Veranda in the Foward Operating Base Sharana (Photo: Loesche)
We slept in. I got up at 8.30 a.m. Axel and I had breakfast and prepared for our over land travel to Sar Howza. We were driven to the headquarter barracks of 3-66 Battalion and met the commander Lieutenant Colonel Curtis Taylor from Texas in charge of the western part of Paktika province.
We were briefed on the activity in our area and how the war was going in general. The most interesting point he made was that the structure or make-up of the insurgent force was changing. Taylor said that there was a split occurring within the movement.
The older generation of fighters who had joined the mujahedin in the 1980s to fight the Russians was retiring. Incoming were young more radical fighters from Pakistan who Taylor described as a more thuggish type of insurgent who unlike the older generation had less respect for the general populous and wouldn’t care for civilian casualties.
Just after we had our chat in Taylor’s office we met Lieutenant Wolfsley who was going to take us with him to the combat outpost some 10 kilometres from Sharana. The drive would take us 30 minutes.
We were relieved to hear that the threat of an attack wasn’t that great. The road to Sar Howza was paved, which means the insurgents couldn’t bury pressure plates to set off roadside bombs. All the military vehicles also have so called jamming devices which block any attempt to detonate explosive devices via mobile phones.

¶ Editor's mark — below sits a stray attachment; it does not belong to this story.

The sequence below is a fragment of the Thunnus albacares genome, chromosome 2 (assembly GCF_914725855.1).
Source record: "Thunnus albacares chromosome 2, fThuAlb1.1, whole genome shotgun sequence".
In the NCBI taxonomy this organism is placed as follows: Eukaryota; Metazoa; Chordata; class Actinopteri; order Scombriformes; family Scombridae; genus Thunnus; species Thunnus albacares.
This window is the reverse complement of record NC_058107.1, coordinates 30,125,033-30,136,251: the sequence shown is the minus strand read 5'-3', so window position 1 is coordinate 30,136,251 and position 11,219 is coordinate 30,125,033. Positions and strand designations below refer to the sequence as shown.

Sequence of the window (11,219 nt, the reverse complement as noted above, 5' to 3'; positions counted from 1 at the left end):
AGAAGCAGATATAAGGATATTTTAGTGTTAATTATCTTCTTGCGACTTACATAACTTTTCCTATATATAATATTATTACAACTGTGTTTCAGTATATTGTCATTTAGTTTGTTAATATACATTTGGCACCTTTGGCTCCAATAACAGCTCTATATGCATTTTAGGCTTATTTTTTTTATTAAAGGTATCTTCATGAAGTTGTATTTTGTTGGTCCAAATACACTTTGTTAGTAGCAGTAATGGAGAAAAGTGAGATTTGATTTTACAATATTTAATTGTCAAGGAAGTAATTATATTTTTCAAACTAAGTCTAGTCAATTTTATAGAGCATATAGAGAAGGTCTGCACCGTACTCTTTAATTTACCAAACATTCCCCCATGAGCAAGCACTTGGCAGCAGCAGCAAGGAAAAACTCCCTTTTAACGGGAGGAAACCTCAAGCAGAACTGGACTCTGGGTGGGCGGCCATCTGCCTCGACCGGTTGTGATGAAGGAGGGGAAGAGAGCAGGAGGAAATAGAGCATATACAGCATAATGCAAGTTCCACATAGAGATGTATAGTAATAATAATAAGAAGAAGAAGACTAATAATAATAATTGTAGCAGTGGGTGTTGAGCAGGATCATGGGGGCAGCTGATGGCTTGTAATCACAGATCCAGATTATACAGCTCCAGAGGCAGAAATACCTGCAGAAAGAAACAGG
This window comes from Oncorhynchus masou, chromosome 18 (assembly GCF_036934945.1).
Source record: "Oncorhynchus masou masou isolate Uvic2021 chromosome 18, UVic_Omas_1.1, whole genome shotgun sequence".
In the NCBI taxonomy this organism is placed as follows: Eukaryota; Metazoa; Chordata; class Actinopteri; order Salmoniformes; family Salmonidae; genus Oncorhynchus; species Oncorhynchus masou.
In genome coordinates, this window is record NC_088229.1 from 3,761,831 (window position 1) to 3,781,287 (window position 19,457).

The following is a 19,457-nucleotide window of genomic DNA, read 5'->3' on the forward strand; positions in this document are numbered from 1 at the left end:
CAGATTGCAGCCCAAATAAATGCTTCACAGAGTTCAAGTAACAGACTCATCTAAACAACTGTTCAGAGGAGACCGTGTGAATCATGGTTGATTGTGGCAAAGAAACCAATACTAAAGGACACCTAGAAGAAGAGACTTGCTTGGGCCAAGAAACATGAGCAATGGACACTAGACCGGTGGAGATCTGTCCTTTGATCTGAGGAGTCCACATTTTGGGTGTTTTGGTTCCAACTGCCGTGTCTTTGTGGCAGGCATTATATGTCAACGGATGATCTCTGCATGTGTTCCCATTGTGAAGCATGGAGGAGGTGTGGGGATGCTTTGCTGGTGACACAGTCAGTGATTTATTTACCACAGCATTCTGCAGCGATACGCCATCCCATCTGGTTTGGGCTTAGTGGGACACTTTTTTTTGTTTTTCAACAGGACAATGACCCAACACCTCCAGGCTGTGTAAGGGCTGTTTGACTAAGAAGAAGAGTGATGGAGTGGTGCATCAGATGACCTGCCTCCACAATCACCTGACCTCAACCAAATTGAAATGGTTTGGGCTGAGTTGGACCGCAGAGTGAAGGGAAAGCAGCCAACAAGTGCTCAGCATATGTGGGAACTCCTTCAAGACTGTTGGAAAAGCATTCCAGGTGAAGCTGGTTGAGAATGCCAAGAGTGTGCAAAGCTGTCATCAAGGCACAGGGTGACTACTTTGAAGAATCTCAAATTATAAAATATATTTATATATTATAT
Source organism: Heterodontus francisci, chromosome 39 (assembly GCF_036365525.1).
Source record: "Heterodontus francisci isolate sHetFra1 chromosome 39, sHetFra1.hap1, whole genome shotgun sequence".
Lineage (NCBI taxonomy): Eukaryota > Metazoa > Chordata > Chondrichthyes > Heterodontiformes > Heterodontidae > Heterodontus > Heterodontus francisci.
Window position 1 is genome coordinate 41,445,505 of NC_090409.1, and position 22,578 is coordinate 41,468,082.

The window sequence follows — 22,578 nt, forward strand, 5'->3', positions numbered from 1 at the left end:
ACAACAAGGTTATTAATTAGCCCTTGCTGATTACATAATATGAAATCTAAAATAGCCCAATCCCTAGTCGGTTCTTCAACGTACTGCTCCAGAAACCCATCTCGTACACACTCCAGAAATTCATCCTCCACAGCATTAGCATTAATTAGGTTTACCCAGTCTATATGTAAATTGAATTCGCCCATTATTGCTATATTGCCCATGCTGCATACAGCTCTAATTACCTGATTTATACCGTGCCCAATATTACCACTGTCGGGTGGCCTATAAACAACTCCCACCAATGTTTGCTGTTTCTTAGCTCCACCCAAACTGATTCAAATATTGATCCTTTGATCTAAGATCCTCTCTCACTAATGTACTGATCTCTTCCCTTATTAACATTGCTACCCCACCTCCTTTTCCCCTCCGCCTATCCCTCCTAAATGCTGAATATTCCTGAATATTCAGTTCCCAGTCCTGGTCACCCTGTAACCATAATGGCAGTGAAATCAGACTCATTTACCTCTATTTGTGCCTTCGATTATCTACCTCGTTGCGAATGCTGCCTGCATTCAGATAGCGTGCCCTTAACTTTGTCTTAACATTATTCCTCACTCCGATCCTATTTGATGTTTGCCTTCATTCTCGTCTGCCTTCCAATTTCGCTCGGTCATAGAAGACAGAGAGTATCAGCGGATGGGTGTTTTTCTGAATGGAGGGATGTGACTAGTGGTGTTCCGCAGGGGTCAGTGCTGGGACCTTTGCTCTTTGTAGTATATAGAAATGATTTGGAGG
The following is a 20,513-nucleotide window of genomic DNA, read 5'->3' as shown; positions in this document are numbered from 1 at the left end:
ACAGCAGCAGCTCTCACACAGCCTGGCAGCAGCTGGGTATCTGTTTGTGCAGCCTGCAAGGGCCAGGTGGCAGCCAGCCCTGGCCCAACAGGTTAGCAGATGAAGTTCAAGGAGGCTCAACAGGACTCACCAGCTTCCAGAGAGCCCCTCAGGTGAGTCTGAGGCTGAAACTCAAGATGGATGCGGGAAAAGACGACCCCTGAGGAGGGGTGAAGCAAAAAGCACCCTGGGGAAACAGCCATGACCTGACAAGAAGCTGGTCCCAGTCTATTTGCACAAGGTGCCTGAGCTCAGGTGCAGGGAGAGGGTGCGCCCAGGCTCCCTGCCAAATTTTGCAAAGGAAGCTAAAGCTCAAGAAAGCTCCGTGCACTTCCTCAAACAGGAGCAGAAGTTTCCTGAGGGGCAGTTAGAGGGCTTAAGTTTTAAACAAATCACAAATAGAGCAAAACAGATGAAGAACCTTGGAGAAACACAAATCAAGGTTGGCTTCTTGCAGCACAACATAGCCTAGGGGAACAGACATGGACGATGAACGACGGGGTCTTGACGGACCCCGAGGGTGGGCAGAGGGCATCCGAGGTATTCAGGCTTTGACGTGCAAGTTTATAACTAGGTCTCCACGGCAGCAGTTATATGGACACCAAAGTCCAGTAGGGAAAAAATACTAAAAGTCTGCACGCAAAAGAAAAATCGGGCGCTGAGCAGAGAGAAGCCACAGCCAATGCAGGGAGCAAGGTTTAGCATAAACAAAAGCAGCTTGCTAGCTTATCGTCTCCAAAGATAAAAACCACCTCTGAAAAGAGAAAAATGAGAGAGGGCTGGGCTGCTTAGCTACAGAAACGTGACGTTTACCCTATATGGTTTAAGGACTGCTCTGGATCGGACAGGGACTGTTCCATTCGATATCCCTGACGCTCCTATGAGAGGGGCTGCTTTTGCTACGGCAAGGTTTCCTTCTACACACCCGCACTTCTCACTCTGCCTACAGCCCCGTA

Four huge Mine Resistant Ambush Protected Vehicles (MRAPs) were waiting for us. Axel got into one, I into another. I drove in the last vehicle under the command of Staff Sergeant Travis Colter, 26, from South Carolina and three other soldiers.
In those vehicles you feel like driving in a submarine with wheels. They are stuffed full of electronic equipment from radios to fire extinguishers. The armour that protects the passengers from anything from gun rounds, rocket propelled grenades to roadside bombs is probably more than 10 cm thick.
I handed out some beef jerky to break the ice. We rolled past a rugged semi-desert landscape. All traffic that came our way from motor cycles with men with black turbans to battered cars and colourfully painted trucks loaded with firewood stopped ahead of the convoy pulling up by the roadside to let the MRAPs pass.
Somehow the trip was less nerve racking than I thought it would be. After 35 minutes we reached Sar Howza without any incident. When we entered the home of Apache Company 2-28 we had after four days of travel reached our final destination for the trip – some 8300 feet (2700 meters) above sea level.